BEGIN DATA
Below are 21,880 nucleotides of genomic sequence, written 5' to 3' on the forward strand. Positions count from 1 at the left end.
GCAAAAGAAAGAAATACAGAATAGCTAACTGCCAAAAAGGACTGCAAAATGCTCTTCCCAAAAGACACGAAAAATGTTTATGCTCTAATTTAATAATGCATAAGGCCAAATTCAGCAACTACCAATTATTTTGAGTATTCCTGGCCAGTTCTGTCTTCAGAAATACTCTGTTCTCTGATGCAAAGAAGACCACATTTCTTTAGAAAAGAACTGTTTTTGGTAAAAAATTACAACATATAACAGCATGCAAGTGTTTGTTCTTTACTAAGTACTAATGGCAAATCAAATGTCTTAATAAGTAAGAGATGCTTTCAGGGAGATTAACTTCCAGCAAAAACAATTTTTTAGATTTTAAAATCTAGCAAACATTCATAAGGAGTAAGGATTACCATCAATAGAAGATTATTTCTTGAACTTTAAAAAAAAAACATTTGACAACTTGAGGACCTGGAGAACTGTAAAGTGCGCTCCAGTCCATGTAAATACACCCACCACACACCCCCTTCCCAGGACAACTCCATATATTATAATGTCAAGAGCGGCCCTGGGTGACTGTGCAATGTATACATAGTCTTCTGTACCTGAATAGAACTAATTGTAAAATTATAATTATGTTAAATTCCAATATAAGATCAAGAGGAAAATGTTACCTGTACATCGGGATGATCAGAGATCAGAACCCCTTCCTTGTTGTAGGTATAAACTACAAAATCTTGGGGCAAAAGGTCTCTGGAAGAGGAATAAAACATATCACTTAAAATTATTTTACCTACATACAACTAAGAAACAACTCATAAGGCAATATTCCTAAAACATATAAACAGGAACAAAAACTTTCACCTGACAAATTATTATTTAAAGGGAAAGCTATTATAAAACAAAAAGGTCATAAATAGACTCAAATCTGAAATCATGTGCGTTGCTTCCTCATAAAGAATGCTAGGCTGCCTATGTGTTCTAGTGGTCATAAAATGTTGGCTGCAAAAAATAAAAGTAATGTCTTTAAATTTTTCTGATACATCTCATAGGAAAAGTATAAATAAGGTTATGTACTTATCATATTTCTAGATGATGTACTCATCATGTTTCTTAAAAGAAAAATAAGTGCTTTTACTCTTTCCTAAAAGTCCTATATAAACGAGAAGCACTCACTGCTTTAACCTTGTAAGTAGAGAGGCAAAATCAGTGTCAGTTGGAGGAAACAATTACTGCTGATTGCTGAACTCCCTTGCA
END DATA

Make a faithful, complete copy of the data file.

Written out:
Below are 21,880 nucleotides of genomic sequence, written 5' to 3' on the forward strand. Positions count from 1 at the left end.
GCAAAAGAAAGAAATACAGAATAGCTAACTGCCAAAAAGGACTGCAAAATGCTCTTCCCAAAAGACACGAAAAATGTTTATGCTCTAATTTAATAATGCATAAGGCCAAATTCAGCAACTACCAATTATTTTGAGTATTCCTGGCCAGTTCTGTCTTCAGAAATACTCTGTTCTCTGATGCAAAGAAGACCACATTTCTTTAGAAAAGAACTGTTTTTGGTAAAAAATTACAACATATAACAGCATGCAAGTGTTTGTTCTTTACTAAGTACTAATGGCAAATCAAATGTCTTAATAAGTAAGAGATGCTTTCAGGGAGATTAACTTCCAGCAAAAACAATTTTTTAGATTTTAAAATCTAGCAAACATTCATAAGGAGTAAGGATTACCATCAATAGAAGATTATTTCTTGAACTTTAAAAAAAAAACATTTGACAACTTGAGGACCTGGAGAACTGTAAAGTGCGCTCCAGTCCATGTAAATACACCCACCACACACCCCCTTCCCAGGACAACTCCATATATTATAATGTCAAGAGCGGCCCTGGGTGACTGTGCAATGTATACATAGTCTTCTGTACCTGAATAGAACTAATTGTAAAATTATAATTATGTTAAATTCCAATATAAGATCAAGAGGAAAATGTTACCTGTACATCGGGATGATCAGAGATCAGAACCCCTTCCTTGTTGTAGGTATAAACTACAAAATCTTGGGGCAAAAGGTCTCTGGAAGAGGAATAAAACATATCACTTAAAATTATTTTACCTACATACAACTAAGAAACAACTCATAAGGCAATATTCCTAAAACATATAAACAGGAACAAAAACTTTCACCTGACAAATTATTATTTAAAGGGAAAGCTATTATAAAACAAAAAGGTCATAAATAGACTCAAATCTGAAATCATGTGCGTTGCTTCCTCATAAAGAATGCTAGGCTGCCTATGTGTTCTAGTGGTCATAAAATGTTGGCTGCAAAAAATAAAAGTAATGTCTTTAAATTTTTCTGATACATCTCATAGGAAAAGTATAAATAAGGTTATGTACTTATCATATTTCTAGATGATGTACTCATCATGTTTCTTAAAAGAAAAATAAGTGCTTTTACTCTTTCCTAAAAGTCCTATATAAACGAGAAGCACTCACTGCTTTAACCTTGTAAGTAGAGAGGCAAAATCAGTGTCAGTTGGAGGAAACAATTACTGCTGATTGCTGAACTCCCTTGCA